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Species interactions in three Lemnaceae species growing along a gradient of zinc pollution
  • Lorena Lanthemann,
  • Sofia van Moorsel
Lorena Lanthemann
University of Zurich

Corresponding Author:lorena.lanthemann@uzh.ch

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Sofia van Moorsel
University of Zurich
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Duckweeds (Lemnaceae) are increasingly studied for their potential for phytoremediation of heavy-metal polluted water bodies. A prerequisite for metal removal, however, is the tolerance of the organism to the pollutant, e.g., the metal zinc (Zn). Duckweeds have been shown to differ in their tolerances to Zn, however, despite them most commonly co-occurring with other species, there is a lack of research concerning the effect of species interactions on Zn tolerance. Here we tested whether the presence of a second species influenced the growth rate of the three duckweed species Lemna minor, Lemna gibba, and Lemna turionifera. We used four different Zn concentrations in a replicated microcosm experiment under sterile conditions, either growing the species in isolation or in a 2-species mixture. The response to Zn differed between species, but all three species showed a high tolerance to Zn, with low levels of Zn even increasing the growth rates. The growth rates of the individual species were influenced by the identity of the competing species, but this was independent of the Zn concentration. Our results suggest that species interactions should be considered in future research with duckweeds and that several duckweed species have high tolerance to metal pollution, making them candidates for phytoremediation efforts.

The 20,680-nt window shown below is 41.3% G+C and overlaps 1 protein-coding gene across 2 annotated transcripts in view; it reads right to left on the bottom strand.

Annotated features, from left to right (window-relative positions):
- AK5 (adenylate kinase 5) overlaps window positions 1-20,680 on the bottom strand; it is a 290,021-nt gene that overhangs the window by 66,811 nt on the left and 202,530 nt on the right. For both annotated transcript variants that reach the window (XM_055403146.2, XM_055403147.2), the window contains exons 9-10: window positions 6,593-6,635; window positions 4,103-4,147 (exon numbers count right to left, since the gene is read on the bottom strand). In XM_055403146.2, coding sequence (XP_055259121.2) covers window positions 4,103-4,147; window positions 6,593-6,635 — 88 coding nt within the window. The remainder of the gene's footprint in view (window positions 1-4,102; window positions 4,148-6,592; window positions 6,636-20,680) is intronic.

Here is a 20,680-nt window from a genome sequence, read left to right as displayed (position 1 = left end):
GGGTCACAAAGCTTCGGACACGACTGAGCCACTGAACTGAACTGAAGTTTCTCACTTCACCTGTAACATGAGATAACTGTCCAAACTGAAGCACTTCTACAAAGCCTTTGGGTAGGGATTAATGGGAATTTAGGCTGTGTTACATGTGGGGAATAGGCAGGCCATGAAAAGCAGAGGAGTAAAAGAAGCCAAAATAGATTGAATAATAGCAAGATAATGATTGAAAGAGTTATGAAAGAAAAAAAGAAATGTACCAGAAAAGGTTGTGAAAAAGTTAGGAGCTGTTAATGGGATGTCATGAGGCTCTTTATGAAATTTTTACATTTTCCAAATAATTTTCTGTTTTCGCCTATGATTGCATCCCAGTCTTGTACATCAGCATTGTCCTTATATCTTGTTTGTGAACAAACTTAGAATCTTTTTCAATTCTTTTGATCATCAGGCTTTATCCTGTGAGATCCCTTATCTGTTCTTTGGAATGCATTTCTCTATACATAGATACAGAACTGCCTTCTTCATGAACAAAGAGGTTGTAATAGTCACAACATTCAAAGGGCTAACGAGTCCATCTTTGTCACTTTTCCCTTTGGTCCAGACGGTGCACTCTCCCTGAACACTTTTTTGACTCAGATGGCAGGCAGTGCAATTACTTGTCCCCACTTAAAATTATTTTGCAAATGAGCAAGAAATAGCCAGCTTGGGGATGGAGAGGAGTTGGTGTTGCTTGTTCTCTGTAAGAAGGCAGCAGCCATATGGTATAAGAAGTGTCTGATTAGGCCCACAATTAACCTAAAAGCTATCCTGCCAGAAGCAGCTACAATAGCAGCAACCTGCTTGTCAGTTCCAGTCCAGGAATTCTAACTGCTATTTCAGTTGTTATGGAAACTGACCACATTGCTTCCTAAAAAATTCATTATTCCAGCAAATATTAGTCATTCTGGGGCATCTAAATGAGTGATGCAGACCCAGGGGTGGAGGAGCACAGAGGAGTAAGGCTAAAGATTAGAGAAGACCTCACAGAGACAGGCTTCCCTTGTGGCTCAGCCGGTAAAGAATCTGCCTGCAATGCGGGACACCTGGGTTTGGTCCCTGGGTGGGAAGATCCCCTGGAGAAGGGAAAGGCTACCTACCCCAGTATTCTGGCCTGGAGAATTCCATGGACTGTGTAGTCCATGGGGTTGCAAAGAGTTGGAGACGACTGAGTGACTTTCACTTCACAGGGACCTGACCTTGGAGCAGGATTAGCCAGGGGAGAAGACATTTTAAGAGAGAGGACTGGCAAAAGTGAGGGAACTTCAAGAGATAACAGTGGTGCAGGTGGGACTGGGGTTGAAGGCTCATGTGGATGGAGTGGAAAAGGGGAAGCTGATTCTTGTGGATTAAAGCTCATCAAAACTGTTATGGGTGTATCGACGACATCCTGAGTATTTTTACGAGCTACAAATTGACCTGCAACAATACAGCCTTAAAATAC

13 Dec 2021Submitted to Ecology and Evolution
13 Dec 2021Submission Checks Completed
13 Dec 2021Assigned to Editor
16 Dec 2021Reviewer(s) Assigned
22 Jan 2022Review(s) Completed, Editorial Evaluation Pending
24 Jan 2022Editorial Decision: Revise Minor
01 Feb 20221st Revision Received
01 Feb 2022Submission Checks Completed
01 Feb 2022Assigned to Editor
01 Feb 2022Review(s) Completed, Editorial Evaluation Pending
04 Feb 2022Editorial Decision: Accept
Feb 2022Published in Ecology and Evolution volume 12 issue 2. 10.1002/ece3.8646